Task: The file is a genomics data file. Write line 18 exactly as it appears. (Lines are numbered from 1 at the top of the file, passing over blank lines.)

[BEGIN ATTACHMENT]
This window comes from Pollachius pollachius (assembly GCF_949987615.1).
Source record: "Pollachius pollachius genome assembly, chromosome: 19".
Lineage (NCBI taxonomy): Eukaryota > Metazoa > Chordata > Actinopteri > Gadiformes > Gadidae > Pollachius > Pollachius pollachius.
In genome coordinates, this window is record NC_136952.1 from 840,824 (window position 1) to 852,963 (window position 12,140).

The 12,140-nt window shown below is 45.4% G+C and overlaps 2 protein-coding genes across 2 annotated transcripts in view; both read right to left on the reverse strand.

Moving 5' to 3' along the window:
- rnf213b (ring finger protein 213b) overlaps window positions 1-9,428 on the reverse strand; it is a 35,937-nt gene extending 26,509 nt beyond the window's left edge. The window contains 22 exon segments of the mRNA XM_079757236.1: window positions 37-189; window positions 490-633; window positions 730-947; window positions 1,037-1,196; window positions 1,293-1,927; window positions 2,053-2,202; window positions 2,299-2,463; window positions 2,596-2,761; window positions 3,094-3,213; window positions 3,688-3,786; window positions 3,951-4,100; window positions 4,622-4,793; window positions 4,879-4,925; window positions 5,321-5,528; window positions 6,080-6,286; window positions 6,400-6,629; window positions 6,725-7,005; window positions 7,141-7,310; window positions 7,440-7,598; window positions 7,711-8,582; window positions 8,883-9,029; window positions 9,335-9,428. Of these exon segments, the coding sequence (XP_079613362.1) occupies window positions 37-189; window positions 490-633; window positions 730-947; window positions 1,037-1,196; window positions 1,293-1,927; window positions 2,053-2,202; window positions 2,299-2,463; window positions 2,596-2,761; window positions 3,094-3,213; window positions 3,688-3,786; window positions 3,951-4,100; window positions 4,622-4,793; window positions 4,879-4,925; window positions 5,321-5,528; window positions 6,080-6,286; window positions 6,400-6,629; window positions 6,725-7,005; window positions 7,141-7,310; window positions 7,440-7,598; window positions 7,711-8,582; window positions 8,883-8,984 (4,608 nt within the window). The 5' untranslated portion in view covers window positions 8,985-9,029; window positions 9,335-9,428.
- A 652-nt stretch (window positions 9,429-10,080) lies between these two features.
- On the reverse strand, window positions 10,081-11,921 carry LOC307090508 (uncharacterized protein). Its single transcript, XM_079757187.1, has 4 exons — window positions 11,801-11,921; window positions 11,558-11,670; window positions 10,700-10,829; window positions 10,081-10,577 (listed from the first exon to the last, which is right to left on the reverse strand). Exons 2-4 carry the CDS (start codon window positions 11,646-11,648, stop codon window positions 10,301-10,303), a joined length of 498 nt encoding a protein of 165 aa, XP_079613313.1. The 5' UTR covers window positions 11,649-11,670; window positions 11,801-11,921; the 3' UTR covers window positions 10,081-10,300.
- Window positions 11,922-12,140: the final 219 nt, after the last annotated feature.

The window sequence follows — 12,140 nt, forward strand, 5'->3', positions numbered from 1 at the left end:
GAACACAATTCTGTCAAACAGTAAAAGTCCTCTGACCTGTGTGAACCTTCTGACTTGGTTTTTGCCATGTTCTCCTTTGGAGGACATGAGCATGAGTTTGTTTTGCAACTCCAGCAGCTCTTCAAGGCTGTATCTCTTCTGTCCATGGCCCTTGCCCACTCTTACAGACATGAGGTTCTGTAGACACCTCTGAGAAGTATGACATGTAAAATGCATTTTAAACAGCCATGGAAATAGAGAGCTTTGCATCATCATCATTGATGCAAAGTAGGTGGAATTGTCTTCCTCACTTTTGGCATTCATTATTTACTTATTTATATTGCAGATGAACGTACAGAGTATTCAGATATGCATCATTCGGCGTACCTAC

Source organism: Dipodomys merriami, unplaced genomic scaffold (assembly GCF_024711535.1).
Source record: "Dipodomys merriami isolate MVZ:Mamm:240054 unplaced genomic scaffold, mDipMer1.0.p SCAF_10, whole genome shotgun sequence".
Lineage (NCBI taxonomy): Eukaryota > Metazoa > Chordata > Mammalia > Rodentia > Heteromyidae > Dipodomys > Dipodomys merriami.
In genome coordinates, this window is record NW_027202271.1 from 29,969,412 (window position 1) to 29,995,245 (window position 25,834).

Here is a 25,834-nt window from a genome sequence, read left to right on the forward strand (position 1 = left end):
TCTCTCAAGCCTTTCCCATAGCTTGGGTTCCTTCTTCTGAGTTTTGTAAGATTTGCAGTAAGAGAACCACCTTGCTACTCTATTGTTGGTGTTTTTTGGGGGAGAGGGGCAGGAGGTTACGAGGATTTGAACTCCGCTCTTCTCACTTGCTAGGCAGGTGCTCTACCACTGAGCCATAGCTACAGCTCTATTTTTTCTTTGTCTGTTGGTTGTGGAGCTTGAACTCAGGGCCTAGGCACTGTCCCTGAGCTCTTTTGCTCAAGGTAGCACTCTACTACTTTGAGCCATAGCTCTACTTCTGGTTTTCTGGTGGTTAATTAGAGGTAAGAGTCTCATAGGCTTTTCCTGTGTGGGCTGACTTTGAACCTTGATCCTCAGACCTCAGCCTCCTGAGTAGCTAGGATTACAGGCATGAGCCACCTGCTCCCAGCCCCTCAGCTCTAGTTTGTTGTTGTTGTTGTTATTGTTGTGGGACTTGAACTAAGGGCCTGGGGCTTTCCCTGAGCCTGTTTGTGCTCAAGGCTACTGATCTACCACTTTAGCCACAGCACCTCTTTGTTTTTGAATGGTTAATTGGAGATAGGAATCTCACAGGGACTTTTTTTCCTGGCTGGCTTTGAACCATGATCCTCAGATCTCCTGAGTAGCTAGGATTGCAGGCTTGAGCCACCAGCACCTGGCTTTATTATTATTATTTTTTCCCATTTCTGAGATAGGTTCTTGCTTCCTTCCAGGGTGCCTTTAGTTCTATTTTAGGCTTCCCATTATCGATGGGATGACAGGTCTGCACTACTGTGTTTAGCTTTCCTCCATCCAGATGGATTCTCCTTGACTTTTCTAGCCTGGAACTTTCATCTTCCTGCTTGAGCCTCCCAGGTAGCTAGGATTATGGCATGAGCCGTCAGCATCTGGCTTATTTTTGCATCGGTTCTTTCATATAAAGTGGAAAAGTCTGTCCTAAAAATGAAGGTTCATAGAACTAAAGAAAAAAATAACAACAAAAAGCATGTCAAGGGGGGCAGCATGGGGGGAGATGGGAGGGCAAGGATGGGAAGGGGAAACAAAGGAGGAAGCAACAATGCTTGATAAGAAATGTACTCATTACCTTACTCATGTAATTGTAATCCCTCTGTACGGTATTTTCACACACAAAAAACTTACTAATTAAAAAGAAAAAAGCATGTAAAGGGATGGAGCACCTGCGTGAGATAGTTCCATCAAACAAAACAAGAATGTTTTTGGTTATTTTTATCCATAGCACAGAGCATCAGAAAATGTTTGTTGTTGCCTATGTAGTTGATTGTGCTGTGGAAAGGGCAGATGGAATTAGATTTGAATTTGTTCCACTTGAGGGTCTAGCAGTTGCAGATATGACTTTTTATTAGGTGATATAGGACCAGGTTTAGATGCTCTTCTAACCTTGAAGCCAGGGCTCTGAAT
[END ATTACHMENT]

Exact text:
TCTCTCAAGCCTTTCCCATAGCTTGGGTTCCTTCTTCTGAGTTTTGTAAGATTTGCAGTAAGAGAACCACCTTGCTACTCTATTGTTGGTGTTTTTTGGGGGAGAGGGGCAGGAGGTTACGAGGATTTGAACTCCGCTCTTCTCACTTGCTAGGCAGGTGCTCTACCACTGAGCCATAGCTACAGCTCTATTTTTTCTTTGTCTGTTGGTTGTGGAGCTTGAACTCAGGGCCTAGGCACTGTCCCTGAGCTCTTTTGCTCAAGGTAGCACTCTACTACTTTGAGCCATAGCTCTACTTCTGGTTTTCTGGTGGTTAATTAGAGGTAAGAGTCTCATAGGCTTTTCCTGTGTGGGCTGACTTTGAACCTTGATCCTCAGACCTCAGCCTCCTGAGTAGCTAGGATTACAGGCATGAGCCACCTGCTCCCAGCCCCTCAGCTCTAGTTTGTTGTTGTTGTTGTTATTGTTGTGGGACTTGAACTAAGGGCCTGGGGCTTTCCCTGAGCCTGTTTGTGCTCAAGGCTACTGATCTACCACTTTAGCCACAGCACCTCTTTGTTTTTGAATGGTTAATTGGAGATAGGAATCTCACAGGGACTTTTTTTCCTGGCTGGCTTTGAACCATGATCCTCAGATCTCCTGAGTAGCTAGGATTGCAGGCTTGAGCCACCAGCACCTGGCTTTATTATTATTATTTTTTCCCATTTCTGAGATAGGTTCTTGCTTCCTTCCAGGGTGCCTTTAGTTCTATTTTAGGCTTCCCATTATCGATGGGATGACAGGTCTGCACTACTGTGTTTAGCTTTCCTCCATCCAGATGGATTCTCCTTGACTTTTCTAGCCTGGAACTTTCATCTTCCTGCTTGAGCCTCCCAGGTAGCTAGGATTATGGCATGAGCCGTCAGCATCTGGCTTATTTTTGCATCGGTTCTTTCATATAAAGTGGAAAAGTCTGTCCTAAAAATGAAGGTTCATAGAACTAAAGAAAAAAATAACAACAAAAAGCATGTCAAGGGGGGCAGCATGGGGGGAGATGGGAGGGCAAGGATGGGAAGGGGAAACAAAGGAGGAAGCAACAATGCTTGATAAGAAATGTACTCATTACCTTACTCATGTAATTGTAATCCCTCTGTACGGTATTTTCACACACAAAAAACTTACTAATTAAAAAGAAAAAAGCATGTAAAGGGATGGAGCACCTGCGTGAGATAGTTCCATCAAACAAAACAAGAATGTTTTTGGTTATTTTTATCCATAGCACAGAGCATCAGAAAATGTTTGTTGTTGCCTATGTAGTTGATTGTGCTGTGGAAAGGGCAGATGGAATTAGATTTGAATTTGTTCCACTTGAGGGTCTAGCAGTTGCAGATATGACTTTTTATTAGGTGATATAGGACCAGGTTTAGATGCTCTTCTAACCTTGAAGCCAGGGCTCTGAAT